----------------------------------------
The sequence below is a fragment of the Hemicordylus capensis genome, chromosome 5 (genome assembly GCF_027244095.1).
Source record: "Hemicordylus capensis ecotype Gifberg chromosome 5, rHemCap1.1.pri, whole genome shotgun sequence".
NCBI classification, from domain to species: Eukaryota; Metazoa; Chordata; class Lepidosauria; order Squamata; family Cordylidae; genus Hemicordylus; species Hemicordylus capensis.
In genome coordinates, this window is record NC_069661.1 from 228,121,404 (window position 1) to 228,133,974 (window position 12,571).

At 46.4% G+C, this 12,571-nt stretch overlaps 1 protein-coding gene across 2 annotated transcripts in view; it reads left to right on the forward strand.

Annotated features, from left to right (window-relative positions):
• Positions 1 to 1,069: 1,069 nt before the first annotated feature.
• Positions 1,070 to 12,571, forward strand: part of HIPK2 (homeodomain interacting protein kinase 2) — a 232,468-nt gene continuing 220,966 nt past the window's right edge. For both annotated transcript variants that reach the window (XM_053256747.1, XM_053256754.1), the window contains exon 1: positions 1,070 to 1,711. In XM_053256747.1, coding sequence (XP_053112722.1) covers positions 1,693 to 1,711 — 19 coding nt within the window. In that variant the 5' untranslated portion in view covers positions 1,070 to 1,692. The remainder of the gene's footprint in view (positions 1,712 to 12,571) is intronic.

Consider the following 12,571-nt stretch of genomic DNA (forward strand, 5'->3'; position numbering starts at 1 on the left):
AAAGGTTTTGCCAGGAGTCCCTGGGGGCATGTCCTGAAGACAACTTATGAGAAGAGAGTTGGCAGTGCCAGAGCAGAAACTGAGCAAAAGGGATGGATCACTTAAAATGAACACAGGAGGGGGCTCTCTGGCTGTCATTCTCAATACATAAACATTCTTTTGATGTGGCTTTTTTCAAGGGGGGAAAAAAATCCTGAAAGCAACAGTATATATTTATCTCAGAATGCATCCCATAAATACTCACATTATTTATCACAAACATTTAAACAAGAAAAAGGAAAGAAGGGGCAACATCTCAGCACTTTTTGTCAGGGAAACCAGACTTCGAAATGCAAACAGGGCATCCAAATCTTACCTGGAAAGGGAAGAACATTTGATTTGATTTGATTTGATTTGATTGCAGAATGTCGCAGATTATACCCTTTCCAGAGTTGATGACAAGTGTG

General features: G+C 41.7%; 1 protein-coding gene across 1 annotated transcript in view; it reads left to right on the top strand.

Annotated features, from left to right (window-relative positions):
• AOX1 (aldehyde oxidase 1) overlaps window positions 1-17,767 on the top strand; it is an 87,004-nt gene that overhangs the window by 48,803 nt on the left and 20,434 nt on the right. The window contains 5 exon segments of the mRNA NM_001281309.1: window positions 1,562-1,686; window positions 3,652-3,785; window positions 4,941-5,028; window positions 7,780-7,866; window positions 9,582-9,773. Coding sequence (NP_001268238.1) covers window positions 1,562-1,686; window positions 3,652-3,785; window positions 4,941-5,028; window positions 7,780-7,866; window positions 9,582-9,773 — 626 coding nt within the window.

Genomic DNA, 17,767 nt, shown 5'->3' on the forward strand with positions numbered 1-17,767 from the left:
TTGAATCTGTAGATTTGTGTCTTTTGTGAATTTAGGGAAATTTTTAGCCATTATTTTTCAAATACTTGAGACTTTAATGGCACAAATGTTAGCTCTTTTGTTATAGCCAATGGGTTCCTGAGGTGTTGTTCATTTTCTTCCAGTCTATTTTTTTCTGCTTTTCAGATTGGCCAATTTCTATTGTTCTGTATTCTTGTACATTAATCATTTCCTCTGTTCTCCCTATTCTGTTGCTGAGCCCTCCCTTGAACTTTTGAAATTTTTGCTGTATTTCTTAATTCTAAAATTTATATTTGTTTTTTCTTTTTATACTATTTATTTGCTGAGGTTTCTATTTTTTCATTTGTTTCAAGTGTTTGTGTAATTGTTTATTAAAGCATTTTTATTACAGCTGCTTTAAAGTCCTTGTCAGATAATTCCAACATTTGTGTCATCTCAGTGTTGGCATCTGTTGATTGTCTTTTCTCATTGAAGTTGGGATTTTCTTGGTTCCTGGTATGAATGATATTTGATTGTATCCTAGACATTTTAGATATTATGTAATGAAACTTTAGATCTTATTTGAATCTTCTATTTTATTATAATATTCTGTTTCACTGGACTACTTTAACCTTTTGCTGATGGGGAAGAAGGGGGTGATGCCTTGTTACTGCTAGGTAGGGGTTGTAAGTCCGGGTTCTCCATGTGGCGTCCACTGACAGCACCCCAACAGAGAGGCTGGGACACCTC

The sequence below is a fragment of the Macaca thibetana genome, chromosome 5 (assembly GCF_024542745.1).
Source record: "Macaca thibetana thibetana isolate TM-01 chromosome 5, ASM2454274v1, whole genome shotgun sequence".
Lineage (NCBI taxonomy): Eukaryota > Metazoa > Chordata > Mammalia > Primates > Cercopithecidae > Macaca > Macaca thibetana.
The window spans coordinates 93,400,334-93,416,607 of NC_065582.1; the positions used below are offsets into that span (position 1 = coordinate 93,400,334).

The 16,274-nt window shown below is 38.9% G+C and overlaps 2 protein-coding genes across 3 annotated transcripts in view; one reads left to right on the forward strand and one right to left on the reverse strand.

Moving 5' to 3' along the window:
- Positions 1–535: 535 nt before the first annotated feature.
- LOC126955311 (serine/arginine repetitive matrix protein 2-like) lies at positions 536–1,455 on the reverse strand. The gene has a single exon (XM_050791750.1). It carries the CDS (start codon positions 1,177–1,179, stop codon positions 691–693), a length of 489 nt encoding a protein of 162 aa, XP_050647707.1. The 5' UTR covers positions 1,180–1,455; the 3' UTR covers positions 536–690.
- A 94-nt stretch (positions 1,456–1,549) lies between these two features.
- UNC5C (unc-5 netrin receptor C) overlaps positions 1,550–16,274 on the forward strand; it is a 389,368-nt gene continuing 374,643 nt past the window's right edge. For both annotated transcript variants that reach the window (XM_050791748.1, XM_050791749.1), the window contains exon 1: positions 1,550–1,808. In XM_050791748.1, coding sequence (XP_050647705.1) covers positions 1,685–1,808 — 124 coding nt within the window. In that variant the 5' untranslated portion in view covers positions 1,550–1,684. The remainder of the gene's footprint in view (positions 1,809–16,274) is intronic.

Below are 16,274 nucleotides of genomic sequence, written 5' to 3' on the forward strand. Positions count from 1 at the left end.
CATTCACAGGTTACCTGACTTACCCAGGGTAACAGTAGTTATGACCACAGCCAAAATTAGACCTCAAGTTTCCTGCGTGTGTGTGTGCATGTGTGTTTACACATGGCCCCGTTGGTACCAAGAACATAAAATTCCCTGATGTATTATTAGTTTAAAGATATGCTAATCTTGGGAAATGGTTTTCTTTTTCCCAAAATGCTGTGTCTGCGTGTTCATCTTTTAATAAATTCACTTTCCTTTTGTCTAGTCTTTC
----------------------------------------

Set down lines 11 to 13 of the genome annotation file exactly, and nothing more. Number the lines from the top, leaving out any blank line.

General features: G+C 41.7%; 1 protein-coding gene across 1 annotated transcript in view; it reads left to right on the top strand.

Annotated features, from left to right (window-relative positions):
• AOX1 (aldehyde oxidase 1) overlaps window positions 1-17,767 on the top strand; it is an 87,004-nt gene that overhangs the window by 48,803 nt on the left and 20,434 nt on the right. The window contains 5 exon segments of the mRNA NM_001281309.1: window positions 1,562-1,686; window positions 3,652-3,785; window positions 4,941-5,028; window positions 7,780-7,866; window positions 9,582-9,773. Coding sequence (NP_001268238.1) covers window positions 1,562-1,686; window positions 3,652-3,785; window positions 4,941-5,028; window positions 7,780-7,866; window positions 9,582-9,773 — 626 coding nt within the window.